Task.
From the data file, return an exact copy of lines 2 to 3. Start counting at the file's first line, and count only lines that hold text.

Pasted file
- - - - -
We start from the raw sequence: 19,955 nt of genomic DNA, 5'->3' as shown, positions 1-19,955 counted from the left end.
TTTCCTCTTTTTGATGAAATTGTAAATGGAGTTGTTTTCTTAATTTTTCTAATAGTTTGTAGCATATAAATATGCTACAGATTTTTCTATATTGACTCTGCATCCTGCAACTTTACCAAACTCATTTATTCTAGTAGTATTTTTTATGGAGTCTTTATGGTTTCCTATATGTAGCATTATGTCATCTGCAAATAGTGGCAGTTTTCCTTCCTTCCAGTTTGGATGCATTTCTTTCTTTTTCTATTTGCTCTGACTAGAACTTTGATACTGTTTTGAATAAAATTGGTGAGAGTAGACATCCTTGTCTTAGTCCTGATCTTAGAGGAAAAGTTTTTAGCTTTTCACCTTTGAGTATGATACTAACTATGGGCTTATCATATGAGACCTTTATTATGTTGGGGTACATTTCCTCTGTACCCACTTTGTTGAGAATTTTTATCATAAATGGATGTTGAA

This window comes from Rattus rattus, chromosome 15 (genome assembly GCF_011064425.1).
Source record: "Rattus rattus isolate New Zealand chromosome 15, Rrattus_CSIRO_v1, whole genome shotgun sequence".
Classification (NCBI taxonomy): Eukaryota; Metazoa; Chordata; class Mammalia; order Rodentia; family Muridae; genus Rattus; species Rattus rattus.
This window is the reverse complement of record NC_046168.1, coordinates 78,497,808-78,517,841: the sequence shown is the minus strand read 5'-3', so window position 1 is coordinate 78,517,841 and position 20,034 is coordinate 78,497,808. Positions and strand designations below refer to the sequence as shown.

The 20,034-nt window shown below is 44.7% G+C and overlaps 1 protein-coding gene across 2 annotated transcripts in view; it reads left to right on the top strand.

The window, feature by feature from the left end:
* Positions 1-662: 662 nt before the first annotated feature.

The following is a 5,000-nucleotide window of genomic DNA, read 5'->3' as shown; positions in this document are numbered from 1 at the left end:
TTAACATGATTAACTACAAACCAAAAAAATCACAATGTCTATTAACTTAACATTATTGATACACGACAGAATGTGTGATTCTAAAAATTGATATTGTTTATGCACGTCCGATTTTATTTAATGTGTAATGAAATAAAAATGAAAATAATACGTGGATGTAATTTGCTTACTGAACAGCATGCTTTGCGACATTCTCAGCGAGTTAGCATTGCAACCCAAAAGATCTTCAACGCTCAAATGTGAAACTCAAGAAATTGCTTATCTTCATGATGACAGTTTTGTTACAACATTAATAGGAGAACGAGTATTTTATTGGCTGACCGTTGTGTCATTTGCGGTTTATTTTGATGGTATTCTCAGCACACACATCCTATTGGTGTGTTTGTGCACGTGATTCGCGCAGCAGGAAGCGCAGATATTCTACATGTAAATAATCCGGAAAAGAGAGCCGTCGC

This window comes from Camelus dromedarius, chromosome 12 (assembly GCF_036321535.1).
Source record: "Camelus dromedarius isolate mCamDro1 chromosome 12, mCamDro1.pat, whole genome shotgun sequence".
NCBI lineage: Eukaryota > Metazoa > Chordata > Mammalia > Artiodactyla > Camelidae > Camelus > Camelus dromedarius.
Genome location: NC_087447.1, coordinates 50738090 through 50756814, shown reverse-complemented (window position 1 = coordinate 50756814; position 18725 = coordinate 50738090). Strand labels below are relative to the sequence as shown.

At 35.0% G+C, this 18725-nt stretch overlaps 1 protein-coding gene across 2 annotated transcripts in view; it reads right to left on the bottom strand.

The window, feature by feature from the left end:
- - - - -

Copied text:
TTTCCTCTTTTTGATGAAATTGTAAATGGAGTTGTTTTCTTAATTTTTCTAATAGTTTGTAGCATATAAATATGCTACAGATTTTTCTATATTGACTCTGCATCCTGCAACTTTACCAAACTCATTTATTCTAGTAGTATTTTTTATGGAGTCTTTATGGTTTCCTATATGTAGCATTATGTCATCTGCAAATAGTGGCAGTTTTCCTTCCTTCCAGTTTGGATGCATTTCTTTCTTTTTCTATTTGCTCTGACTAGAACTTTGATACTGTTTTGAATAAAATTGGTGAGAGTAGACATCCTTGTCTTAGTCCTGATCTTAGAGGAAAAGTTTTTAGCTTTTCACCTTTGAGTATGATACTAACTATGGGCTTATCATATGAGACCTTTATTATGTTGGGGTACATTTCCTCTGTACCCACTTTGTTGAGAATTTTTATCATAAATGGATGTTGAA

This window comes from Rattus rattus, chromosome 15 (genome assembly GCF_011064425.1).